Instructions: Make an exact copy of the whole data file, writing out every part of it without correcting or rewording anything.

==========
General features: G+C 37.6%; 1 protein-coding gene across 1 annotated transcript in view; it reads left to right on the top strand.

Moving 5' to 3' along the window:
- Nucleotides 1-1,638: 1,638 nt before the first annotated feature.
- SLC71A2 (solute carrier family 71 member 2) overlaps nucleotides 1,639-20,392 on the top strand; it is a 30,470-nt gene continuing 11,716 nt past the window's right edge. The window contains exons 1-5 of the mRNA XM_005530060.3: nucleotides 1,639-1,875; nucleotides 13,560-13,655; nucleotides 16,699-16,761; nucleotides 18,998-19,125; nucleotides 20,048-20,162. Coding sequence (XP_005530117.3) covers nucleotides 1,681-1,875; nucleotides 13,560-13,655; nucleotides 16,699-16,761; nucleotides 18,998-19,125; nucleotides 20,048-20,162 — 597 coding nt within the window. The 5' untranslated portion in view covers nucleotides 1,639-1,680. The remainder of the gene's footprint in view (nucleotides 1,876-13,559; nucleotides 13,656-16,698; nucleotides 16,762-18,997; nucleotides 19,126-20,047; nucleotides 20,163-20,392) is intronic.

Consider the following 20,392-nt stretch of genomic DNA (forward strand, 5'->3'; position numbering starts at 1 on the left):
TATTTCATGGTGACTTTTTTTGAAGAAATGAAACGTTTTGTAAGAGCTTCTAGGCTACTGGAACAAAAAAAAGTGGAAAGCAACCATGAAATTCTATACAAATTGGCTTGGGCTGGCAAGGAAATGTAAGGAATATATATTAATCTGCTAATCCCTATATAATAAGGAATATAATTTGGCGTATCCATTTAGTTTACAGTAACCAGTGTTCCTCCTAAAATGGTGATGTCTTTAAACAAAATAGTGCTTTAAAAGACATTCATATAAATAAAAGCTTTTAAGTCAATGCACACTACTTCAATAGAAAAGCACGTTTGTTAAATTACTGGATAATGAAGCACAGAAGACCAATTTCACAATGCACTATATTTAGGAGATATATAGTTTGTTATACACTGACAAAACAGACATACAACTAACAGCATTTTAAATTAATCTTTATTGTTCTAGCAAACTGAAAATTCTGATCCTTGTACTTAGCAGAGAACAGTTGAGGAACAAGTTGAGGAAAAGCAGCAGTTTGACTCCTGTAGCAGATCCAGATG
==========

General features: G+C 37.6%; 1 protein-coding gene across 1 annotated transcript in view; it reads left to right on the top strand.

Moving 5' to 3' along the window:
- Nucleotides 1-1,638: 1,638 nt before the first annotated feature.
- SLC71A2 (solute carrier family 71 member 2) overlaps nucleotides 1,639-20,392 on the top strand; it is a 30,470-nt gene continuing 11,716 nt past the window's right edge. The window contains exons 1-5 of the mRNA XM_005530060.3: nucleotides 1,639-1,875; nucleotides 13,560-13,655; nucleotides 16,699-16,761; nucleotides 18,998-19,125; nucleotides 20,048-20,162. Coding sequence (XP_005530117.3) covers nucleotides 1,681-1,875; nucleotides 13,560-13,655; nucleotides 16,699-16,761; nucleotides 18,998-19,125; nucleotides 20,048-20,162 — 597 coding nt within the window. The 5' untranslated portion in view covers nucleotides 1,639-1,680. The remainder of the gene's footprint in view (nucleotides 1,876-13,559; nucleotides 13,656-16,698; nucleotides 16,762-18,997; nucleotides 19,126-20,047; nucleotides 20,163-20,392) is intronic.

Consider the following 20,392-nt stretch of genomic DNA (forward strand, 5'->3'; position numbering starts at 1 on the left):
TATTTCATGGTGACTTTTTTTGAAGAAATGAAACGTTTTGTAAGAGCTTCTAGGCTACTGGAACAAAAAAAAGTGGAAAGCAACCATGAAATTCTATACAAATTGGCTTGGGCTGGCAAGGAAATGTAAGGAATATATATTAATCTGCTAATCCCTATATAATAAGGAATATAATTTGGCGTATCCATTTAGTTTACAGTAACCAGTGTTCCTCCTAAAATGGTGATGTCTTTAAACAAAATAGTGCTTTAAAAGACATTCATATAAATAAAAGCTTTTAAGTCAATGCACACTACTTCAATAGAAAAGCACGTTTGTTAAATTACTGGATAATGAAGCACAGAAGACCAATTTCACAATGCACTATATTTAGGAGATATATAGTTTGTTATACACTGACAAAACAGACATACAACTAACAGCATTTTAAATTAATCTTTATTGTTCTAGCAAACTGAAAATTCTGATCCTTGTACTTAGCAGAGAACAGTTGAGGAACAAGTTGAGGAAAAGCAGCAGTTTGACTCCTGTAGCAGATCCAGATG